President Barack Obama is trying to halt a perception spreading among both White House opponents and allies that he has been passive and disengaged as a trio of unexpected controversies consume his second term.
On Wednesday Obama released a trove of documents related to the Benghazi attack and forced out the top official at the federal tax collection agency following revelations that the it targeted conservative groups.
In another action, the White House asked Congress to revive a media shield law that would protect journalists from having to reveal information, a step seen as a response to the Justice Department's widely criticized subpoenas of phone records from reporters and editors at The Associated Press.
The flurry of activity signaled a White House anxious to regain control amid the trio of deepening controversies. The incidents have emboldened Republicans, overshadowed Obama's legislative agenda and threatened to plunge his second term into a steady stream of congressional investigations.
Standing in the East Room of the White House, the president said Acting Internal Revenue Service Commissioner Steven Miller had resigned and vowed that more steps would be taken to hold those responsible accountable.
"Americans have a right to be angry about it, and I am angry about it," Obama said of the IRS actions. "I will not tolerate this kind of behavior at any agency, but especially at the IRS given the power that it has and the reach that it has into all of our lives."
The president had addressed the IRS controversy on Monday, but his measured words left many unsatisfied, particularly given that he had waited three days to address the developments. He also repeatedly asserted that he was waiting to find out if the reports were accurate, even though top officials had already acknowledged the controversial actions.
Adding to narrative of a passive president were White House efforts to distance Obama from the IRS scandal, as well as the revelations that the Justice Department had secretly obtained work and personal phone records of journalists. In both cases, the White House insisted the president had no prior knowledge of the events and learned about the matters like the general public — from news reports.
Obama's cautious response, combined with his lack of awareness about controversies brewing within his administration, opened him to quick criticism from his Republican foes.
"If Obama really learned about the latest IRS and AP secret subpoena scandals in the news, who exactly is running the ship at the White House?" Republican National Committee spokesman Kirsten Kukowski said.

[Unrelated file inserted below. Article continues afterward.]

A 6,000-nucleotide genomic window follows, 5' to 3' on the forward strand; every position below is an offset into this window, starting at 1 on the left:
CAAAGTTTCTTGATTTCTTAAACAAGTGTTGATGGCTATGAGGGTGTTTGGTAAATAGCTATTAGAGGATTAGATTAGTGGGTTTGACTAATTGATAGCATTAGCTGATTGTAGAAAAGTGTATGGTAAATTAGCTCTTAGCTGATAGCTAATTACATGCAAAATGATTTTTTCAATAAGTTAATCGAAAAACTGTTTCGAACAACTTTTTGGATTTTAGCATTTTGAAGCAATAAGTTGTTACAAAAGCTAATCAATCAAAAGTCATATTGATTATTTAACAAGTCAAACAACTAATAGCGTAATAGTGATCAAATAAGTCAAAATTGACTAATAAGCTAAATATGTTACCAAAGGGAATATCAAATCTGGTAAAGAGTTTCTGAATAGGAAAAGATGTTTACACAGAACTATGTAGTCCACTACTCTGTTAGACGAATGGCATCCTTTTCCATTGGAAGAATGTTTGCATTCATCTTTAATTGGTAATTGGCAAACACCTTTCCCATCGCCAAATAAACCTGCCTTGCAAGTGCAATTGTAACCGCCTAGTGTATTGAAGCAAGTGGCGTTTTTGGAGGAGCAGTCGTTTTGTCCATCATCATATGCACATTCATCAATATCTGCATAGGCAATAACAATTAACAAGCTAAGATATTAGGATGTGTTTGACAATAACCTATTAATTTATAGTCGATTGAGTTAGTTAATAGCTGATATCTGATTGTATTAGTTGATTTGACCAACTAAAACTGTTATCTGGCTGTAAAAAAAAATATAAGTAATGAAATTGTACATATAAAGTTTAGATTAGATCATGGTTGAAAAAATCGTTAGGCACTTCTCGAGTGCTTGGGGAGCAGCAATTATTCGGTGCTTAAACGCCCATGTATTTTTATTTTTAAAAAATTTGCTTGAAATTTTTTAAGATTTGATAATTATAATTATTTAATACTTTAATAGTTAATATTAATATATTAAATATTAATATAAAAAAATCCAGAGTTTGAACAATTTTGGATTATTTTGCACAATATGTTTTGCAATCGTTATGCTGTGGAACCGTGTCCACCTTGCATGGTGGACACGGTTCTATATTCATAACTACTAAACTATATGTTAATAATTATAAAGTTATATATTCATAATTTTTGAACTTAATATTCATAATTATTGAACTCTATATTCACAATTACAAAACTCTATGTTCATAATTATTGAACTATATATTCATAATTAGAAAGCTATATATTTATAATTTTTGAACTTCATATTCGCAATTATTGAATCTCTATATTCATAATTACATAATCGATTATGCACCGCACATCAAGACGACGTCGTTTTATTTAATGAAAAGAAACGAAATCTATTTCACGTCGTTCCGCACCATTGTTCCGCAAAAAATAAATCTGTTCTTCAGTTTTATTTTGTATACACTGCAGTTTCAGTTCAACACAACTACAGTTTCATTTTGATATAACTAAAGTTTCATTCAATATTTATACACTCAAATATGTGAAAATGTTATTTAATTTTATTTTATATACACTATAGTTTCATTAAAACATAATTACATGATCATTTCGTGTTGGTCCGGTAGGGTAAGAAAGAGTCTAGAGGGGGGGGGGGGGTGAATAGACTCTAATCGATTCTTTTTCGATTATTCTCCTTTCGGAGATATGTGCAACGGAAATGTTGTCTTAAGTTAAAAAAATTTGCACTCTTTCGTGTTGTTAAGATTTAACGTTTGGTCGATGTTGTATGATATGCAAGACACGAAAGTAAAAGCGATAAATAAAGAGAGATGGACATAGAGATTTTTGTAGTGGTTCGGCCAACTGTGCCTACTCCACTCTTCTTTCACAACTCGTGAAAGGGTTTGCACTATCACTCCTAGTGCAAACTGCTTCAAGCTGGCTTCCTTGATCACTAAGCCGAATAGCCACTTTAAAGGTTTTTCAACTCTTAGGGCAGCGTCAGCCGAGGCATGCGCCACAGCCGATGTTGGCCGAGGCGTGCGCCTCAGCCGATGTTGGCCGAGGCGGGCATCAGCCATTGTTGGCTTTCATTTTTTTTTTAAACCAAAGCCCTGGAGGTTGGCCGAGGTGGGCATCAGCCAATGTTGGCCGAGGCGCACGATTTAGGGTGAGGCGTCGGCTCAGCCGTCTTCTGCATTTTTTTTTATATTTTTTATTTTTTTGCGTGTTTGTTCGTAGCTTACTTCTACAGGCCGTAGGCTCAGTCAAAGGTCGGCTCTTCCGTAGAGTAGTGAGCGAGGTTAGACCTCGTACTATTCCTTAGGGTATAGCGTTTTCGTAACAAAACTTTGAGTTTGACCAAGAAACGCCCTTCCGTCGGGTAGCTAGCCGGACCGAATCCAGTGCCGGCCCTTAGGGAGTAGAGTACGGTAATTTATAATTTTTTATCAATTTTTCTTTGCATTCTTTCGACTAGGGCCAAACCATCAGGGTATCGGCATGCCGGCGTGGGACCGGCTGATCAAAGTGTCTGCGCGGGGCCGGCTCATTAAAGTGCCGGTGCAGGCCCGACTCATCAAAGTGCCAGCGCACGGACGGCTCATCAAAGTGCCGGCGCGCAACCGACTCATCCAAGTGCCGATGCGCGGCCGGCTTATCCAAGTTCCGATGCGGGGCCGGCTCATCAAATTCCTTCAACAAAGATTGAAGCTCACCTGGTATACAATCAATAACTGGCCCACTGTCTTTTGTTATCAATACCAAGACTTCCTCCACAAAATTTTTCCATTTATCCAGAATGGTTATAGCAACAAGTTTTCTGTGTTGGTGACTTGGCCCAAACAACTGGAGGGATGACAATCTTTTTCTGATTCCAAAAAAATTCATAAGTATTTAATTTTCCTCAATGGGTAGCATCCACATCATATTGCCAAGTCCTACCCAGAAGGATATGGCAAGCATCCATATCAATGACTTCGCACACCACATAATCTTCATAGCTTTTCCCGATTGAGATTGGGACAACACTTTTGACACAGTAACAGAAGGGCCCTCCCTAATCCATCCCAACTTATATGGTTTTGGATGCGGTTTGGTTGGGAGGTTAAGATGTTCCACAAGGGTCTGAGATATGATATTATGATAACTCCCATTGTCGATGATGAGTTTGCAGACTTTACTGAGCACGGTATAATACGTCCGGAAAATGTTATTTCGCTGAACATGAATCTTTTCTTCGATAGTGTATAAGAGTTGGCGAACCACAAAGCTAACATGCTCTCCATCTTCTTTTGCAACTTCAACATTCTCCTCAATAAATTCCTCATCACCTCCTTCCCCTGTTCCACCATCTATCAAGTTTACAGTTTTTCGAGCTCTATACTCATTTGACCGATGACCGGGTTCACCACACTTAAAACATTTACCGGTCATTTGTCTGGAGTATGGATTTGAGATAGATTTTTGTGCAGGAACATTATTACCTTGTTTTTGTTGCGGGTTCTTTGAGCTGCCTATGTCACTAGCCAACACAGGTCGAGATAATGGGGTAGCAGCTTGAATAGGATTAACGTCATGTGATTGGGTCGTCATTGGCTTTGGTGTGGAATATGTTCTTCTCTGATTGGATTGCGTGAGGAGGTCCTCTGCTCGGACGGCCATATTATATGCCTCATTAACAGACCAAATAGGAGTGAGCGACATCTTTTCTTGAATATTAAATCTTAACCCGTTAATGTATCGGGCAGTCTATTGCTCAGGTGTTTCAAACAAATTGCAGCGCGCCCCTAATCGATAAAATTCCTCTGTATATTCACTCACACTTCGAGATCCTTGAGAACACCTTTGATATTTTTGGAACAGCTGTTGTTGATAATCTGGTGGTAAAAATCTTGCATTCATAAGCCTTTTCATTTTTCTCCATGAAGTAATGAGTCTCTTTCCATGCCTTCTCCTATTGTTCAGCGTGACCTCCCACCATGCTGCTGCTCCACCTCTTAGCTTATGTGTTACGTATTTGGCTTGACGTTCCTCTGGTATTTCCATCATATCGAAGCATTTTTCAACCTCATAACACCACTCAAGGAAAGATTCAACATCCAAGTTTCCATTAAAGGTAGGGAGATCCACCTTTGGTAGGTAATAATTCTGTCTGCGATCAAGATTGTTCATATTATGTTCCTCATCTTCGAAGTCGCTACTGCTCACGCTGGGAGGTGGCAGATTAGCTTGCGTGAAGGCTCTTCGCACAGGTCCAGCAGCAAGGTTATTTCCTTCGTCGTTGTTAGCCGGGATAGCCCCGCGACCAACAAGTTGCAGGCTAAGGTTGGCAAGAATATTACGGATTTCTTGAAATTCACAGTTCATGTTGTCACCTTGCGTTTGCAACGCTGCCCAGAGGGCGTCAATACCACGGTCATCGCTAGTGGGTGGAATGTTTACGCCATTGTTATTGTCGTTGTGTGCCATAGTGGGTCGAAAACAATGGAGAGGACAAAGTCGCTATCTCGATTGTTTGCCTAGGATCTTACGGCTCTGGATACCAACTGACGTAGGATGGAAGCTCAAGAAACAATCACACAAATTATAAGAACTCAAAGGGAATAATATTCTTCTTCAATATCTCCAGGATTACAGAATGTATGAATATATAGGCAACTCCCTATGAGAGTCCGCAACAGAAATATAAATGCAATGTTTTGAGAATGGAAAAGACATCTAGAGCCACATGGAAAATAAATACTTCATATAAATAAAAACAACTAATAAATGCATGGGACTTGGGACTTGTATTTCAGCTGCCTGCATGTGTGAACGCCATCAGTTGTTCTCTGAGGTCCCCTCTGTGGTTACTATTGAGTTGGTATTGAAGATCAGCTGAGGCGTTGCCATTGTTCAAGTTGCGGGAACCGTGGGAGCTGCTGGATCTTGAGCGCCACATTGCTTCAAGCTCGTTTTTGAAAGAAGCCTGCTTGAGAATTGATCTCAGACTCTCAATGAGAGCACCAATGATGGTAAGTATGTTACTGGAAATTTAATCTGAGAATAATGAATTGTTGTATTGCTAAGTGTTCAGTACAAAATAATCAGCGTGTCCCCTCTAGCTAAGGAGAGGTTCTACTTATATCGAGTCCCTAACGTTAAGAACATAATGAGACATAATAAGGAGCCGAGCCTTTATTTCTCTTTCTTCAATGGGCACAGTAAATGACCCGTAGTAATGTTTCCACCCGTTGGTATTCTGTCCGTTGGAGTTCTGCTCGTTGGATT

But in a worrying sign for the White House, some Democrats also criticized the president for not being more aggressive in responding to trouble within the .
Robert Gibbs, Obama's former White House press secretary, said the president should have appointed a bipartisan commission of former IRS officials to look into the issue of targeting organizations. And Gibbs gently chided his former boss for using passive language when he first addressed the targeting during a White House news conference Monday.
"The language should be more active than phrases like 'I didn't have any patience for this' or 'If the allegations are true," Gibbs said during an appearance on MSNBC.
The pair of new fresh controversies coincided with a resurgence in the Republican-led investigation into the Sept. 11, 2012, attacks on a U.S. compound in Benghazi, Libya, that killed the U.S. ambassador and three other Americans.
Congressional Republicans launched another round of hearings on the attacks last week. And on Friday, a congressional official disclosed details of emails among administration officials that resulted in the CIA downplaying the prospect that the attacks were an act of terror in talking points used to publicly discuss the deadly incident.
Obama aides insisted the emails were either taken out of context or provided no new information but resisted pressure to make the emails public for five days, before finally disclosing the documents to reporters Wednesday. The emails revealed that then-CIA Director David Petraeus disagreed with the final talking points, despite the White House's insistence that the intelligence agency had the final say over the statements.
The White House